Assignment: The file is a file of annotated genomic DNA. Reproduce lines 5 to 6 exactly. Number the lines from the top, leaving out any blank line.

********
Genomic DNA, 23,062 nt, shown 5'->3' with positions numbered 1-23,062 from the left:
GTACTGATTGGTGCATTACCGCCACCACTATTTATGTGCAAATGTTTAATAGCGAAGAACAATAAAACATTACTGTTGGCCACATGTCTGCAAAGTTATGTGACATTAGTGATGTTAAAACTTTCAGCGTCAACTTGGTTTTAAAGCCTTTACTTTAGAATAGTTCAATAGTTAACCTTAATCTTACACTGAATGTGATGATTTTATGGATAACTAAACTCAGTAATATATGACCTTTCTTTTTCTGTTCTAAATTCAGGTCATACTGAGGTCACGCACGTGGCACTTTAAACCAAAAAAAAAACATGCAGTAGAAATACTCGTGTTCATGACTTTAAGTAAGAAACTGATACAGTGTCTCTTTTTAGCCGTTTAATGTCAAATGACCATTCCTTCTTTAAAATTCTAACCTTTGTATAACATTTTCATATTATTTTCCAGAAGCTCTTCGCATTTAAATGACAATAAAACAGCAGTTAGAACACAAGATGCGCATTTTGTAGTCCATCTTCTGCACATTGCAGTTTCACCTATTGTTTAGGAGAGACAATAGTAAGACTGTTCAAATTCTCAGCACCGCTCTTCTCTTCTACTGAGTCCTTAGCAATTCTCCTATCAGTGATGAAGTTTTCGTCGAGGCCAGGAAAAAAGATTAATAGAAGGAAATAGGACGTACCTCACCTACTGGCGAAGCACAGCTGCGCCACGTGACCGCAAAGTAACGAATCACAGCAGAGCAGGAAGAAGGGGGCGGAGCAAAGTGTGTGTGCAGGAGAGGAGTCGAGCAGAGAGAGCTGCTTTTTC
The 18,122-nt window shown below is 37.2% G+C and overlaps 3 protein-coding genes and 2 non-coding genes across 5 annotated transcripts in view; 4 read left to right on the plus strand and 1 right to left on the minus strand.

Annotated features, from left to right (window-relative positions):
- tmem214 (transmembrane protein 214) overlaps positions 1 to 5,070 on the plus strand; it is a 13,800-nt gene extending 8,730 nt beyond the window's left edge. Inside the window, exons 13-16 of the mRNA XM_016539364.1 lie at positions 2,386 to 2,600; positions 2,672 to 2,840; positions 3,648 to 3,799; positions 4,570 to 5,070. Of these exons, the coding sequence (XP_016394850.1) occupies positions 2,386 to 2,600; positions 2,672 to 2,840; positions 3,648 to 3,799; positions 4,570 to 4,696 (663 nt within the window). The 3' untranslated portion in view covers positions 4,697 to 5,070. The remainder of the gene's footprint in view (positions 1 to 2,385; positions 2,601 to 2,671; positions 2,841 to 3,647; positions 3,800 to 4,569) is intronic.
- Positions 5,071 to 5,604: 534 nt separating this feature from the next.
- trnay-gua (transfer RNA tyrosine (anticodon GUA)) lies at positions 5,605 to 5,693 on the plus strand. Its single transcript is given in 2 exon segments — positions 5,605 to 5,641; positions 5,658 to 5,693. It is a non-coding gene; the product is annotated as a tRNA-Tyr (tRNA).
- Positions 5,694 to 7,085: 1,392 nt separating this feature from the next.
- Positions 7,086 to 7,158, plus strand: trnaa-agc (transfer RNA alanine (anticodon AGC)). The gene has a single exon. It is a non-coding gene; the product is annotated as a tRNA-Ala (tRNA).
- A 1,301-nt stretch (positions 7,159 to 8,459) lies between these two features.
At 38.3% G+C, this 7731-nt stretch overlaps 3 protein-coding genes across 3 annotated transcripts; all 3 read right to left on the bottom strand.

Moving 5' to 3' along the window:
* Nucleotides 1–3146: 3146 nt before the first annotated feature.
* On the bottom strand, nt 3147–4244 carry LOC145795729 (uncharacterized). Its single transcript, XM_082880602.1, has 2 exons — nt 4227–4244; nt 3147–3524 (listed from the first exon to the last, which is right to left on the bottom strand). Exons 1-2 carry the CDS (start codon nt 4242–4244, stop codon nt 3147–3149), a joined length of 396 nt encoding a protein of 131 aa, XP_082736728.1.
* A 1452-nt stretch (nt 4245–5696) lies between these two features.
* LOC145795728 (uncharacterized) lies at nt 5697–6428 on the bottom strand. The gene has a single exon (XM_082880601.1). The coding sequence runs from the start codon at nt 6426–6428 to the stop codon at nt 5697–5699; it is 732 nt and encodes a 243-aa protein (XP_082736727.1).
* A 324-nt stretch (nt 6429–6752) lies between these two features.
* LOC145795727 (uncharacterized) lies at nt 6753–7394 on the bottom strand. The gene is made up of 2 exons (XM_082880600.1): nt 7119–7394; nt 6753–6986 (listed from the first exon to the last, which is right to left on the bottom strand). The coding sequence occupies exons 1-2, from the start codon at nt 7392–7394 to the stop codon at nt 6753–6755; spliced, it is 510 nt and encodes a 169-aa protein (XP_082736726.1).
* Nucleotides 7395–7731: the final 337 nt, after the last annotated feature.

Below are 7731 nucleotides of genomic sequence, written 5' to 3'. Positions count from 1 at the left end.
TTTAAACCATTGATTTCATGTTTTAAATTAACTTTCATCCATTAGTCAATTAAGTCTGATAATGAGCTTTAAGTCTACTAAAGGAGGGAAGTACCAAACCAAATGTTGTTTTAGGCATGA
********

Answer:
- tmem214 (transmembrane protein 214) overlaps positions 1 to 5,070 on the plus strand; it is a 13,800-nt gene extending 8,730 nt beyond the window's left edge. Inside the window, exons 13-16 of the mRNA XM_016539364.1 lie at positions 2,386 to 2,600; positions 2,672 to 2,840; positions 3,648 to 3,799; positions 4,570 to 5,070. Of these exons, the coding sequence (XP_016394850.1) occupies positions 2,386 to 2,600; positions 2,672 to 2,840; positions 3,648 to 3,799; positions 4,570 to 4,696 (663 nt within the window). The 3' untranslated portion in view covers positions 4,697 to 5,070. The remainder of the gene's footprint in view (positions 1 to 2,385; positions 2,601 to 2,671; positions 2,841 to 3,647; positions 3,800 to 4,569) is intronic.
- Positions 5,071 to 5,604: 534 nt separating this feature from the next.